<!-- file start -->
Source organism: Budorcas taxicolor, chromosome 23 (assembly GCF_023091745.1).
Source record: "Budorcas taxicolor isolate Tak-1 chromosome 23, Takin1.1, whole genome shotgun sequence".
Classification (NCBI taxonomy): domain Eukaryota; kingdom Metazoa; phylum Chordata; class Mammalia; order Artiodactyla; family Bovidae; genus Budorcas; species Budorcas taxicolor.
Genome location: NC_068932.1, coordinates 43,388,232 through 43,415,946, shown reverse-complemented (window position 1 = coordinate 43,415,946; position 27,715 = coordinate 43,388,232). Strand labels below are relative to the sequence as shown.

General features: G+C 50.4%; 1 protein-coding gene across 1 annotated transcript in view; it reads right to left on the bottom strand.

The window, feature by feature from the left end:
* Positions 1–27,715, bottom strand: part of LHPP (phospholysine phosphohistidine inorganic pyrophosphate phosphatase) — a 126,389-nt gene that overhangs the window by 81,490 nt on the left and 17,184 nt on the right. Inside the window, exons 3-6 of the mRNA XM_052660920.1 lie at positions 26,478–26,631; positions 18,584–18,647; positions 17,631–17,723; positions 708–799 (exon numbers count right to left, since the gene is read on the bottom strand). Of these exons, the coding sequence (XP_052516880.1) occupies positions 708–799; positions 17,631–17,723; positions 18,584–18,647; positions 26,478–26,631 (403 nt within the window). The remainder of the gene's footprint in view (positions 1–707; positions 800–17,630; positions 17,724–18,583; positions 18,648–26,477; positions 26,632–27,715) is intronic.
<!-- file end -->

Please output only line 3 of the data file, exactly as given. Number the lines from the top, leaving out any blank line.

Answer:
Classification (NCBI taxonomy): domain Eukaryota; kingdom Metazoa; phylum Chordata; class Mammalia; order Artiodactyla; family Bovidae; genus Budorcas; species Budorcas taxicolor.